While presenting an oral argument in the U.S. District Court for the District of Columbia last fall, a lawyer for the U.S. Justice Department (Benjamin Berwick) told a federal judge that the Obama administration believed it could force the judge’s own wife—a physician—to act against her religious faith in the conduct of her medical practice.
The case was Tyndale House Publishers v. Sebelius. Berwick argued that if an individual forms a corporation (to limit their liability, for malpractice in the case of a doctor), they lose their freedom of religion. Here’s the exact exchange:
Judge Walton: …my wife has a medical practice. She has a corporation, but she’s the sole owner and sole stock owner. If she had strongly-held religious belief and she made that known that she operated her medical practice from that perspective, could she be required to pay for these types of items if she felt that that was causing her to violate her religious beliefs?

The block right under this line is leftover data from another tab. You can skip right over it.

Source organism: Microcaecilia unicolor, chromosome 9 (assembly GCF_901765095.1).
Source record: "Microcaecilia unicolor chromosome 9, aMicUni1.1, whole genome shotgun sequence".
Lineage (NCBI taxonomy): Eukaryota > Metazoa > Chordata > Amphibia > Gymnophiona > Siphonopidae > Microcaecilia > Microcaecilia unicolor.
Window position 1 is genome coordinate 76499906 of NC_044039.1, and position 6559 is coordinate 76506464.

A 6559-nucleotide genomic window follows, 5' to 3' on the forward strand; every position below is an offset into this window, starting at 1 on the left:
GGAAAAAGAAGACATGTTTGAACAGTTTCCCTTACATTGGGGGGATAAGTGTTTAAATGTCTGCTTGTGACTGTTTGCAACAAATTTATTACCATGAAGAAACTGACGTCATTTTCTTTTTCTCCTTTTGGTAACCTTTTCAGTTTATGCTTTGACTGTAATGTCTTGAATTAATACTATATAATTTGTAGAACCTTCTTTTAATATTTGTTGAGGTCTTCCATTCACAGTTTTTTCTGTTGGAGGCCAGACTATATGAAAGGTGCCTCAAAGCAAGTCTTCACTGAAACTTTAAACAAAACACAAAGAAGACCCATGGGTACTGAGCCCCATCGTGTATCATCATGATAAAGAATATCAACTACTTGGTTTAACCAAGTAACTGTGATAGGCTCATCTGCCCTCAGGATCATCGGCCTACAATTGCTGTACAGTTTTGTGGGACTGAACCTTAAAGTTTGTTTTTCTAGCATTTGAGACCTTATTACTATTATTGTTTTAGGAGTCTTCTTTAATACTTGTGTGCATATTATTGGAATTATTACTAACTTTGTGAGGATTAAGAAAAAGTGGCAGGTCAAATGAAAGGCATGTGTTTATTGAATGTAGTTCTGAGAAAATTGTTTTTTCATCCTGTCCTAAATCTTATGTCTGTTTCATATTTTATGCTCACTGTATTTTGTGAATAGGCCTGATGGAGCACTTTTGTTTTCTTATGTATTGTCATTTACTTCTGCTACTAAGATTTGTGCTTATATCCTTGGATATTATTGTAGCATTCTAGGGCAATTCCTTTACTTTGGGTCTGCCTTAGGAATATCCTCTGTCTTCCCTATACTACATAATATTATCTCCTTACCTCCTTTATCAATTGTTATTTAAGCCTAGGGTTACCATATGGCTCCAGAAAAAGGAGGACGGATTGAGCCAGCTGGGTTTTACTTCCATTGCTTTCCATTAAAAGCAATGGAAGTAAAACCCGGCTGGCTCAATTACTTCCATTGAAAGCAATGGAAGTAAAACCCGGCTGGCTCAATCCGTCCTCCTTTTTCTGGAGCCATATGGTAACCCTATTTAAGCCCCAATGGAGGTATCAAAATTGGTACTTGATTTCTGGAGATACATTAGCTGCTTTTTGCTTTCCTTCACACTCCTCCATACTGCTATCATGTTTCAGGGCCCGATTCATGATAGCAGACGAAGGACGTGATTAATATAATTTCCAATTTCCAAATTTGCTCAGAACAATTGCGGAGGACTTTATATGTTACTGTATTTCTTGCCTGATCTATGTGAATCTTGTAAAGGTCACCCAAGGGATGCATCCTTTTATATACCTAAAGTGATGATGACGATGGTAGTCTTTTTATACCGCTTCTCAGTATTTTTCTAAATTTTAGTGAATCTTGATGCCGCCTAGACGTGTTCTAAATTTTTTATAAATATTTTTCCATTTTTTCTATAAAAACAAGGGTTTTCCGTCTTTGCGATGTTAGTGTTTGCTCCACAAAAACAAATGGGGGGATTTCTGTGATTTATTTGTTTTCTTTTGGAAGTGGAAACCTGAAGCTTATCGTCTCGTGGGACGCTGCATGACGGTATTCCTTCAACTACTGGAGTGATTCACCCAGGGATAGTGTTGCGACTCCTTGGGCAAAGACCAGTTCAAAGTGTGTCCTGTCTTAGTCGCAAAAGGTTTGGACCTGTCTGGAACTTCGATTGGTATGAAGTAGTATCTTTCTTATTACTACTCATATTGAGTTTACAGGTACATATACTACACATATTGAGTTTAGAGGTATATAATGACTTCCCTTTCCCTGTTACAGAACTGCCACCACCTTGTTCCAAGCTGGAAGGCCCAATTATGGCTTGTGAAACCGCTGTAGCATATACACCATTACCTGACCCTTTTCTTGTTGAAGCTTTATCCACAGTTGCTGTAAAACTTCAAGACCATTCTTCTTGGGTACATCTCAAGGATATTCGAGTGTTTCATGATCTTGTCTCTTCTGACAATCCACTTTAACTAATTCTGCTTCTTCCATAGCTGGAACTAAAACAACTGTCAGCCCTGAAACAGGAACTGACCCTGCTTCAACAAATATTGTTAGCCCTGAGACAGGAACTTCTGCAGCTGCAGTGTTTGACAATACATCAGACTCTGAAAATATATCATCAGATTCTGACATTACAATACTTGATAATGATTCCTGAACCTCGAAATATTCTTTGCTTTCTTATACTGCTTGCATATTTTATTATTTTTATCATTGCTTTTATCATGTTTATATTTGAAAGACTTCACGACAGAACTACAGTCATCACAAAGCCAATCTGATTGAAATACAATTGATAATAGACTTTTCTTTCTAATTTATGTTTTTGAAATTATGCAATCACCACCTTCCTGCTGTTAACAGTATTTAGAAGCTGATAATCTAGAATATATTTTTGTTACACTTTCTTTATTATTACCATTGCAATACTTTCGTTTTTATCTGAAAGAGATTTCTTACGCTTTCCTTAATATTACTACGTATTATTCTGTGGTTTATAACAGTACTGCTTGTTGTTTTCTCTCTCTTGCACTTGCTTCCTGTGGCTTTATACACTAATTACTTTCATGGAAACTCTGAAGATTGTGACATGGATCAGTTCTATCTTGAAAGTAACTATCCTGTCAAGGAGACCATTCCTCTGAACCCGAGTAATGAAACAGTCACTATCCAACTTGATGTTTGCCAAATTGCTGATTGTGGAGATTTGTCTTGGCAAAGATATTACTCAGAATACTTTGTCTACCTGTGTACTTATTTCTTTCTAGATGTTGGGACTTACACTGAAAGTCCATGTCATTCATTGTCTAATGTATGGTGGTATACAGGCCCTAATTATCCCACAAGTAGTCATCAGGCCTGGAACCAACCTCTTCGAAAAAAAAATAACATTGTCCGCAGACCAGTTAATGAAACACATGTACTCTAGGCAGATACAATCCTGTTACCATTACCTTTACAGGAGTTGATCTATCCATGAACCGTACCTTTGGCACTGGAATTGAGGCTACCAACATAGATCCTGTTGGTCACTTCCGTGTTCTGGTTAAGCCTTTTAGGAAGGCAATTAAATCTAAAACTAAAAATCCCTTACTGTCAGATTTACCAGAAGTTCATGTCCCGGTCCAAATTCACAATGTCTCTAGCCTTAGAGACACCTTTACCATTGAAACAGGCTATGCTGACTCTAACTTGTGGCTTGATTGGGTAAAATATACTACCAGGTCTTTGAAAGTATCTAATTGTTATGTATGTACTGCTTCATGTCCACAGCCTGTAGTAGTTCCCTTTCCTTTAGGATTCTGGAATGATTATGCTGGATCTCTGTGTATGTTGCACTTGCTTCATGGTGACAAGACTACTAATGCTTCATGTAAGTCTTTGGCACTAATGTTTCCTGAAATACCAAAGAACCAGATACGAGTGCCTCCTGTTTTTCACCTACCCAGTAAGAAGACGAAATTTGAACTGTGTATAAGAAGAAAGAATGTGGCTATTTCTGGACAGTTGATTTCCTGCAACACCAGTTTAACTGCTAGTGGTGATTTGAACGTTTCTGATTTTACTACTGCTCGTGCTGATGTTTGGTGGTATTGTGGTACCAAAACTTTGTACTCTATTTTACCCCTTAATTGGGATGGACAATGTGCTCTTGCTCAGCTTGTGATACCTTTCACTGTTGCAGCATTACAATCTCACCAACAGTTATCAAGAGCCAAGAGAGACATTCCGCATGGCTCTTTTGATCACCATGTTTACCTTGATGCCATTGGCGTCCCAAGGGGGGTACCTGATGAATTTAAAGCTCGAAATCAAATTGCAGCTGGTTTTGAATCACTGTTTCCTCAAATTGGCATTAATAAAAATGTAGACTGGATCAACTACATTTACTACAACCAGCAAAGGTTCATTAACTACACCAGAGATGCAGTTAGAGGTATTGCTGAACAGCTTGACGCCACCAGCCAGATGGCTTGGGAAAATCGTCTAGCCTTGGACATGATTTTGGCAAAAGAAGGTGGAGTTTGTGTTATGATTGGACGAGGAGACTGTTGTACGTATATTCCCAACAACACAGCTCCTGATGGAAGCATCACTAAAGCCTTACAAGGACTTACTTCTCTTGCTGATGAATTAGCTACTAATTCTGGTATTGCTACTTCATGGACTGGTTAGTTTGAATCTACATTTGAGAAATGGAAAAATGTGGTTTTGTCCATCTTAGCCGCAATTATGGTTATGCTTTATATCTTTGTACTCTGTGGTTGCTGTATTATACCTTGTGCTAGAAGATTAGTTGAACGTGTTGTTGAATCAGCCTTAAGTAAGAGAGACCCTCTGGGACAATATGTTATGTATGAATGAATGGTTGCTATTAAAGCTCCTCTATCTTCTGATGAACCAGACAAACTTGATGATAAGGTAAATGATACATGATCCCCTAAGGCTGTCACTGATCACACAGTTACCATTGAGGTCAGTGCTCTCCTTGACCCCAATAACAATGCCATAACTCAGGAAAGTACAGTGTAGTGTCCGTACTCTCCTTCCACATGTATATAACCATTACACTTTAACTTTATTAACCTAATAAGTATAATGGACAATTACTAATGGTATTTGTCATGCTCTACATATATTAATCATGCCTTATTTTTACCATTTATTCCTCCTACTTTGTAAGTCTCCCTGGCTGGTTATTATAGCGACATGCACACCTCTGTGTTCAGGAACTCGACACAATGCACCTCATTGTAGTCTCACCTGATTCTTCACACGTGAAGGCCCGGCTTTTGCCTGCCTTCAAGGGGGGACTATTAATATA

Berwick: Well, Your Honor, I think what it comes down to is whether there is a legal separation between the company and—
Judge Walton: It’s a legal separation. I mean, she obviously has created the corporation to limit her potential individual liability, but she’s the sole owner and everybody associates that medical practice with her as an individual. And if, you know, she was very active in her church and her church had these same type of strong religious-held beliefs, and members of the church and the community became aware of the fact that she is funding something that is totally contrary to what she professes as her belief, why should she have to do that?
Berwick: Well, your honor, again, I think it comes down to the fact that the corporation and the owner truly are separate. They are separate legal entities.
Judge Walton: So, she’d have to give up the limitation that conceivably would befall on her regarding liability in order to exercise her religion? So, she’d have to go as an individual proprietor with no corporation protection in order to assert her religious right? Isn’t that as significant burden?
Read the whole thing. Thankfully, Mr. Berwick did not prevail. Judge Walton (photo above) granted Tyndale House Publishers a preliminary injunction from the HHS “contraception” (read abortifacient) mandate.
HT: Joe Carter